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Remarks by Ambassador Liu Xiaoming at the Reception Hosted by the British Library to Celebrate "Window to China"
(British Library, May 11, 2010)


Sir Colin Lucas,

Dame Lynne Brindley,

Madam Chang Pijun,

Ladies and Gentlemen,

It's a great pleasure to join you at tonight's reception to celebrate the "Window to China". I would also like to warmly welcome Madam Chang Pijun and her colleagues from the National Library of China.

This is my first visit to the British Library. But I do not feel as if I was a stranger here. For one thing, the British Library has a long standing reputation as one of the world's leading libraries. It is particularly well-known in China because of its association with Karl Marx. Furthermore, libraries are centers of knowledge and progress. As ambassador, I see it as an important part of my mission to strengthen knowledge and understanding between China and my host countries, an inherent part of which is to facilitate exchanges and cooperation between libraries.

When I was Ambassador to Egypt, I visited the Library of Alexandria many times, which is known as the sun of the civilized world. I have also worked to bring an exhibition of Chinese Characters to the library. During my ambassadorship in the DPRK, I donated books to the Korean national library on behalf of the Chinese Government. Here as Ambassador to the UK, I am even more enthusiastic about facilitating exchanges between libraries as a vehicle for spreading knowledge, understanding and friendship among the people.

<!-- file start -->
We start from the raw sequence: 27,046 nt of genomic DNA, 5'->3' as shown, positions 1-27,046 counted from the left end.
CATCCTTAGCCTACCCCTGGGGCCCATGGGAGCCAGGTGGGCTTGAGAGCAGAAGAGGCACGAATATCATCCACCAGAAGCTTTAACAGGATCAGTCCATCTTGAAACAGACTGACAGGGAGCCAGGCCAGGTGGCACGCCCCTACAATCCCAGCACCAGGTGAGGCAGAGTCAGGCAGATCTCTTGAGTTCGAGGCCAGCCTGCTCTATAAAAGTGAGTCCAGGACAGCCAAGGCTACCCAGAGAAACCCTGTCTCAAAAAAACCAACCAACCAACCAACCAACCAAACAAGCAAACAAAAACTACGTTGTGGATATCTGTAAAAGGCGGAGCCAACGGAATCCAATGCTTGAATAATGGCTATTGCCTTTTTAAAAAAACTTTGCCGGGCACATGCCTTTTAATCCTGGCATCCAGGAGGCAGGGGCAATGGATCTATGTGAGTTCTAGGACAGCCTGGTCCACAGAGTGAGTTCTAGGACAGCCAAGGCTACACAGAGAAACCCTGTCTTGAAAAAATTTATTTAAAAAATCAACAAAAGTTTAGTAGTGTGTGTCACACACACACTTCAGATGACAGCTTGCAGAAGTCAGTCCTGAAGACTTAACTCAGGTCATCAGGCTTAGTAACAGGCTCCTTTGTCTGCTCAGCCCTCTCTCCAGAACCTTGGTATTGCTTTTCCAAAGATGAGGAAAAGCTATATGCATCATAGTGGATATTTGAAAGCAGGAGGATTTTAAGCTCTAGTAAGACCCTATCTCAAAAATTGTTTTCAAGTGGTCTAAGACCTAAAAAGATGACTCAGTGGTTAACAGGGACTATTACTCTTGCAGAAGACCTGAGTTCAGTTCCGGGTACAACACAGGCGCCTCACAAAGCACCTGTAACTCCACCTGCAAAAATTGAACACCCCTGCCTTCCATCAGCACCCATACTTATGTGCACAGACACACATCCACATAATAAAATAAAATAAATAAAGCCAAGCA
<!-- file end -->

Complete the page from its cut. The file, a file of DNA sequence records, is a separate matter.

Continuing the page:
I am glad to learn that the British Library and the National Library of China have developed a sound partnership based on close communication and regular exchanges. Last year, Chief Executive Dame Brindley attended the centennial celebration of the National Library of China. Any mention of the cooperation between the two libraries will not be complete without reference to the International Dunhuang Project. Dunhuang has a special place in my heart, as I worked as Assistant Governor of Gansu Province, the home province of Dunhuang. The Dunhuang manuscripts are precious legacies of human civilization that belong not just to China, but also to the world. The digitalization of the Dunhuang manuscripts as part of the 9-year cooperation between the two libraries is not only conducive to international protection and restoration of ancient manuscripts, but also contributes immensely to global research in this area.

From 2006 on, the British Library became a beneficiary of the "Window to China" project sponsored by the National Library of China and has received 3,500 books by far. These books have become an important resource for British readers to understand China and appreciate Chinese culture.

While celebrating the "Window to China", I hope libraries of our two countries will work together to open up more windows for people to better understand each other and contribute more to strengthening the friendship between our two peoples.

Thank you.

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